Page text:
The EPA has charged 10 tidewater Virginia property owners and developers with illegally destroying wetlands and, in some cases, polluting nearby waterways.

The crackdown announced May 8 is one of the largest of its kind in Virginia, according to the EPA. The agency is seeking wetland restoration of five to 45 acres in each case.

Most of the administrative orders are aimed at operations that took advantage of a 1998 court decision that created a loophole in federal programs by allowing wetlands to be drained if a certain ditching technique was used.

Since a court threw out the so-called ”Tulloch Rule,” developers drained more than 2,600 acres of wetlands in the tidewater area. The loss helped spur Virginia’s General Assembly this year to create a state program to regulate nontidal wetlands. [See “Virginia begins to regulate nontidal wetlands,” April 2000]

Although the full state program does not begin until October 2001, a measure allowing the state to halt ditching under the Tulloch loophole will go into effect July 1. Environmentalists and others had worried there could be a spate of wetland draining before July, as happened when North Carolina launched a similar wetland program.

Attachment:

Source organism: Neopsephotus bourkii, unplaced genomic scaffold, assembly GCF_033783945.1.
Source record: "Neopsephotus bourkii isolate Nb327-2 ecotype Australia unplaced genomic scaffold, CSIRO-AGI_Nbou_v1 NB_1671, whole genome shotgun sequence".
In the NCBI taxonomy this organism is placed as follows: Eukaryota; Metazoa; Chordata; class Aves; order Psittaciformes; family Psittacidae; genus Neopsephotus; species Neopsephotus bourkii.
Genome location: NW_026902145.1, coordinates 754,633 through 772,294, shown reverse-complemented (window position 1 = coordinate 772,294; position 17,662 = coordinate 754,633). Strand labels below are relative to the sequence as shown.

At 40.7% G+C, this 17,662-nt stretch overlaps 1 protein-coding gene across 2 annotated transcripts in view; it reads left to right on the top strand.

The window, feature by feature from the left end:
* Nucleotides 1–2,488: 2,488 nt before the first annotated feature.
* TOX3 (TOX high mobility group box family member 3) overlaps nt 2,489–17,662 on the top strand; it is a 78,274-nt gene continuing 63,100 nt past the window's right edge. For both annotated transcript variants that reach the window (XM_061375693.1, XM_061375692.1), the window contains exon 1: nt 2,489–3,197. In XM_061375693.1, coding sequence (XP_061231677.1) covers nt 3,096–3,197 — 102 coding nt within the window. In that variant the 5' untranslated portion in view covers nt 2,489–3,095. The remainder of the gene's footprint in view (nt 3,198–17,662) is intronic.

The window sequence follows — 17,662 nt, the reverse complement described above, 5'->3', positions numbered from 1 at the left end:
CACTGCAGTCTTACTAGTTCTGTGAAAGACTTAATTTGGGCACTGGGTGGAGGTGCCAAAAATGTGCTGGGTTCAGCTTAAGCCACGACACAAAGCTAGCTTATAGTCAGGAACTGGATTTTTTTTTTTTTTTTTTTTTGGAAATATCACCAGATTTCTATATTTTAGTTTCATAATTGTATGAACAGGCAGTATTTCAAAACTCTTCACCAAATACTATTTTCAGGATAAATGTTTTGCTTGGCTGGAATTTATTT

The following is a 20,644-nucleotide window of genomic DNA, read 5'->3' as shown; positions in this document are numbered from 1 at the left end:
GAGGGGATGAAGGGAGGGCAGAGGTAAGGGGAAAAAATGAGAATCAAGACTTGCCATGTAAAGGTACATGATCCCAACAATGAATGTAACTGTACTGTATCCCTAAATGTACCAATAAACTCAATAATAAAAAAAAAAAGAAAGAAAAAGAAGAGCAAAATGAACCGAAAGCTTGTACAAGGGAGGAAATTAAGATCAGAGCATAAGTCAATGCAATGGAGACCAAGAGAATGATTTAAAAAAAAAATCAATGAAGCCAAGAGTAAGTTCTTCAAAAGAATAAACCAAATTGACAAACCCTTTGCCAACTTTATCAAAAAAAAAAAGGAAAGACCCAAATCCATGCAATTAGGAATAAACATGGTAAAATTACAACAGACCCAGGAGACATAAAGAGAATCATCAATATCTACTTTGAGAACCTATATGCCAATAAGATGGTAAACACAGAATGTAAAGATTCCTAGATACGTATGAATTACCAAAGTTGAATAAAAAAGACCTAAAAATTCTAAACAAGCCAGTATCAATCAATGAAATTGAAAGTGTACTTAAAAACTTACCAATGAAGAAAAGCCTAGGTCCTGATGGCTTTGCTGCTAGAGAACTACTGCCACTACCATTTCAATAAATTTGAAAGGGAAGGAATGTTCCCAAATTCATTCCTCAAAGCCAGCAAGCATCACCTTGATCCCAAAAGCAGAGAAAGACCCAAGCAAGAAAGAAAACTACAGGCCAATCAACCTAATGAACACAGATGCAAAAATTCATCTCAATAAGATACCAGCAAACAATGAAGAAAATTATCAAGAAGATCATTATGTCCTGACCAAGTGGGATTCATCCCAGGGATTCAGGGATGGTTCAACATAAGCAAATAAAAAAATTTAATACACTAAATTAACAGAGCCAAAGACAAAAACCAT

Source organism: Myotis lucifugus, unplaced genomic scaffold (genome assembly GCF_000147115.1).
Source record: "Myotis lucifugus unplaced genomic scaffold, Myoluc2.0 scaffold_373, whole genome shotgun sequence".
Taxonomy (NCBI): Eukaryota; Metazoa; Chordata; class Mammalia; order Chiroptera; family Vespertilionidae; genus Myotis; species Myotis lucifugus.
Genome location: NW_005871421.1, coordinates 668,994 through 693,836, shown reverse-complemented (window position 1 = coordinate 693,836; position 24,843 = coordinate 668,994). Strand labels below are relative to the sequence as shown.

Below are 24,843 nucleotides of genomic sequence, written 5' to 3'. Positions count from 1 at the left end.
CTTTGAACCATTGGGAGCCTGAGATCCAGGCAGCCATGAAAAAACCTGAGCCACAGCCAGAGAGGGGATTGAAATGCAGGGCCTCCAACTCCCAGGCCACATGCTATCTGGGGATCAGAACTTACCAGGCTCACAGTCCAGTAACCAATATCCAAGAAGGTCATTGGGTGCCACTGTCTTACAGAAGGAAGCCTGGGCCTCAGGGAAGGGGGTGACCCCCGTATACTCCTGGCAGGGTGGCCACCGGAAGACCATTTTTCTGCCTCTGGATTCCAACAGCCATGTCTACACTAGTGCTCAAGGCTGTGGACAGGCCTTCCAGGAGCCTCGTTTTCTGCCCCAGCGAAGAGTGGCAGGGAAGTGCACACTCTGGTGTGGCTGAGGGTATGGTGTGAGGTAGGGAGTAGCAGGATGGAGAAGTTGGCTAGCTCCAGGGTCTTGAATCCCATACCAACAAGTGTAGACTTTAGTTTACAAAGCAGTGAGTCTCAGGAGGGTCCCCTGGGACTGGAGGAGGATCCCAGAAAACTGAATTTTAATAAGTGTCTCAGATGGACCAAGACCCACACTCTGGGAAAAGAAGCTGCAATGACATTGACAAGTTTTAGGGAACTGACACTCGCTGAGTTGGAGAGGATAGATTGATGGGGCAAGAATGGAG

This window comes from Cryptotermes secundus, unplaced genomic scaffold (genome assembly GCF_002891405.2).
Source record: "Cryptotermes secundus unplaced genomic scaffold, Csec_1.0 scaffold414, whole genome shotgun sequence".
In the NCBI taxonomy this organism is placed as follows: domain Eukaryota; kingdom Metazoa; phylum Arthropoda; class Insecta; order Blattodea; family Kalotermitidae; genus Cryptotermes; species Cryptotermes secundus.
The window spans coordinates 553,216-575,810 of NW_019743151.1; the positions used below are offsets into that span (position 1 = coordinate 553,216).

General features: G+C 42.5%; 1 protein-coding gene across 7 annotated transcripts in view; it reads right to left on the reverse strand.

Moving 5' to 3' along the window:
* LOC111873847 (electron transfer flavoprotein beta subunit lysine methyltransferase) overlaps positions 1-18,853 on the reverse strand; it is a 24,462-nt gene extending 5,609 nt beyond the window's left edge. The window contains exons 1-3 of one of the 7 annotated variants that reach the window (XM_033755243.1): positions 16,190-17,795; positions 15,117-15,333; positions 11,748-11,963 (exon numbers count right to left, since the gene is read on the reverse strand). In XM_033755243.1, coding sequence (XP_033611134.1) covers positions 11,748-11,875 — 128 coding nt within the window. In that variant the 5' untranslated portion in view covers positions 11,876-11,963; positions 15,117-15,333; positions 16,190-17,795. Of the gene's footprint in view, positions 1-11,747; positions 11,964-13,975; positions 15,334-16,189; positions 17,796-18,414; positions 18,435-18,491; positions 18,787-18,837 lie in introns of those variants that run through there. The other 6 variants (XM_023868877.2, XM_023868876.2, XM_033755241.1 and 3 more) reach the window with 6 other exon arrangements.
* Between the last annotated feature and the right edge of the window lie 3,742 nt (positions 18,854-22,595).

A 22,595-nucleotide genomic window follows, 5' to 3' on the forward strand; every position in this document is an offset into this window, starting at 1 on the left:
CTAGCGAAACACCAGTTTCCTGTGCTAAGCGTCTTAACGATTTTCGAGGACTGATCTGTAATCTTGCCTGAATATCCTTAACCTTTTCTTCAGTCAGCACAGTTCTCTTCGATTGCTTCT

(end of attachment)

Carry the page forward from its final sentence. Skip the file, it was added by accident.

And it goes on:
The EPA’s action discourages such attempts. Although prohibited from regulating certain types of ditching, the agency charged firms for other water violations related to the ditching. For example, the agency said any construction project of five acres or more had to have a permit to discharge pollutants in stormwater.

“We have taken these actions under the U.S. Clean Water Act to prevent the loss of thousands of acres of wetlands, which would seriously damage the Chesapeake Bay ecosystem,” said Bradley Campbell, administrator of EPA Region III, which includes the mid-Atlantic states.

“We look forward also to enjoying the protection of Virginia’s new law to protect wetlands. This new state law … takes a strong stand to stop wetlands destruction and supplements the Clean Water Act,” he said.

EPA officials suggested no fines would be sought as long as the affected wetlands are restored in a timely manner.

A spokesman for the Virginia Department of Environmental Quality, said the DEQ is cooperating in the crackdown.

The EPA’s action deals with seven properties in Chesapeake, and one each in Suffolk, Virginia Beach and Newport News.